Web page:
Dr. Roee Admon


Faculty of Social Sciences, Department of Psychology. The Integrated Brain and Behavior Research Center (IBBR)

Academic background

In his PhD thesis at the Sackler Faculty of Medicine, Tel-Aviv University (2008-2013), Dr. Admon conducted a prospective neuroimaging study that followed a large sample of healthy soldiers in the Israeli Defense Forces (IDF) before, during, and after exposure to real-life stress in the form of military combat. By that, he was the first to relate individual levels of psychopathology following the stressful military service to both predisposing and acquired elements in the brain’s structure and function. Throughout his post-doctoral training at McLean Hospital & Harvard Medical School (20136-2016) Dr. Admon continued to investigate the neural mechanisms mediating stress vulnerability, with a focus on reward dysfunction as a critical factor in stress-related psychopathology. In October 2016 Dr. Admon accepted a position of senior lecturer at the Department of Psychology, University of Haifa and established an independent research laboratory.

Research interests

Roee Admon is a Senior Lecturer at the Department of Psychology, University of Haifa. His research focuses on the characterization of the neurobiological mechanisms that underlay stress vulnerability and resiliency in humans as well as on the identification of neuro-psycho-pharmacological mechanisms that can be manipulated to normalize neural function in stress-related psychopathologies including depression and anxiety. His studies integrate behavioral, psychological, physiological, endocrinological and neural (brain function and structure) measures of stress response among healthy as well as psychopathological populations.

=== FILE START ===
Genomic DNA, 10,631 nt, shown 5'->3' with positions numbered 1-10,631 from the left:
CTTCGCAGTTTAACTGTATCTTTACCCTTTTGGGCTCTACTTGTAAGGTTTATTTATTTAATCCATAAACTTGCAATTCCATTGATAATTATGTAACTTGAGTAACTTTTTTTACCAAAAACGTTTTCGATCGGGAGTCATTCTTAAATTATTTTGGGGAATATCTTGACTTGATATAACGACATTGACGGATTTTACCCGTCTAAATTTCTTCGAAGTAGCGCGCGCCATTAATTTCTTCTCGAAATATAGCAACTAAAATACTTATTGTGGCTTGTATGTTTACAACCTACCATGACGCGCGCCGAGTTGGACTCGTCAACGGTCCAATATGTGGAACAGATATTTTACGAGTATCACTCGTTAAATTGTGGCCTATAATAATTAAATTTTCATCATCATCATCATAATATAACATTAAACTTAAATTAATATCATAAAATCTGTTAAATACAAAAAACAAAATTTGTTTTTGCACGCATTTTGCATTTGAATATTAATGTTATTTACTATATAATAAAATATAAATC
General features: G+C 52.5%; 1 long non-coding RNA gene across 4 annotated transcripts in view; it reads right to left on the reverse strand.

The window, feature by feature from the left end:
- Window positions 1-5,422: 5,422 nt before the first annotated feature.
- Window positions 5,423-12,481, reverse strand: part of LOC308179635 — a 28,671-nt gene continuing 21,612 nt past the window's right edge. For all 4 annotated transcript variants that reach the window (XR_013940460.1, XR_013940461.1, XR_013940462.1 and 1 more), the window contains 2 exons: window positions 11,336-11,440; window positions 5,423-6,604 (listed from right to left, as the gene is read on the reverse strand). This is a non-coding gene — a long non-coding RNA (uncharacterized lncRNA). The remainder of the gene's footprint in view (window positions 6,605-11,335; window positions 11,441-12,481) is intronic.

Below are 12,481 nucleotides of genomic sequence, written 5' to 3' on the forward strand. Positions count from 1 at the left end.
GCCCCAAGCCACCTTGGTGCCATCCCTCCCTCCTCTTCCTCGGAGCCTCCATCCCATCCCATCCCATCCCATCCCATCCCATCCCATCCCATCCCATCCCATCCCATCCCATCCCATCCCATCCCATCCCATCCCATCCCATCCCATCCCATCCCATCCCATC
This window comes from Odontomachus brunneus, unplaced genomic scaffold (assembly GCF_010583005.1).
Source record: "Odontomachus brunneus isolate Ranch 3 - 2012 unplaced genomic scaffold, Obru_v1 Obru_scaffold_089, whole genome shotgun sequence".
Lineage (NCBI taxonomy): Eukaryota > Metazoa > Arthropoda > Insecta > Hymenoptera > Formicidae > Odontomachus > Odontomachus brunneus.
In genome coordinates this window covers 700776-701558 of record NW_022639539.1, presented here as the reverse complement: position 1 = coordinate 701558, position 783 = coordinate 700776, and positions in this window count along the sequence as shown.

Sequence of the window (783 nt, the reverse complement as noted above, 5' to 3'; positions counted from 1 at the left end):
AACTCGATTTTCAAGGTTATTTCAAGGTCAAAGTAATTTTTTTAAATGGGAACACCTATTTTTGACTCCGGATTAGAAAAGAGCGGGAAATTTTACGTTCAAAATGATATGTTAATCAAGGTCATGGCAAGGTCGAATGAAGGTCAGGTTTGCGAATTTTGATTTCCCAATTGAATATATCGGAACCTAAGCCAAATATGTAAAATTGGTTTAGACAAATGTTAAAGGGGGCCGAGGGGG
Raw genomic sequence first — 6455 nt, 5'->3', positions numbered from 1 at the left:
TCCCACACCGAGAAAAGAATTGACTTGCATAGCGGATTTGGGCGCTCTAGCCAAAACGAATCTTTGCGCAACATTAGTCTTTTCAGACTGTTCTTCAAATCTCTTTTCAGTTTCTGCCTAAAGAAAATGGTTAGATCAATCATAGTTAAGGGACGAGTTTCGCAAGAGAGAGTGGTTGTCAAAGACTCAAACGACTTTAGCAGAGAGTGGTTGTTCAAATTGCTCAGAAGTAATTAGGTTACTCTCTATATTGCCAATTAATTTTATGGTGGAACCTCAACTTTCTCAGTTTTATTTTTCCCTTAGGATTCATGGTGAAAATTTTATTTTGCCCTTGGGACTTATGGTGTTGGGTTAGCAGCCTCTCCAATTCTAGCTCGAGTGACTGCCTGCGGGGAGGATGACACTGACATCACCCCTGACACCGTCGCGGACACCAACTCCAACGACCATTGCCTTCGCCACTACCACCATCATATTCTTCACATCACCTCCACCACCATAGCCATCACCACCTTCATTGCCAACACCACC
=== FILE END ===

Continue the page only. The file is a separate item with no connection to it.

A sample project

Enhancement of the Dopamine Reward System to Bolster Stress Resilience: This project builds on our previous work showing that real life stress in the form of combative military service induces reward-related behavioral and neural deficits, but only in a sub-set of vulnerable soldiers who developed depressive/anxiety symptoms following their military service. Importantly, animal studies have shown that stress-induced reward dysfunctions can be prevented by pharmacologically increasing phasic dopamine release prior to stress exposure. Accordingly, the goal of the current study is to test, for the first time, whether enhancement of dopaminergic reward system prior to stress can protect vulnerable individuals from stress-induced reductions in reward processing, bolstering their stress resiliency.

Relevant courses

Department of Psychology, Matlab - introduction, beginners,

Home Page: http://www.hevra.haifa.ac.il/stress-psychopathology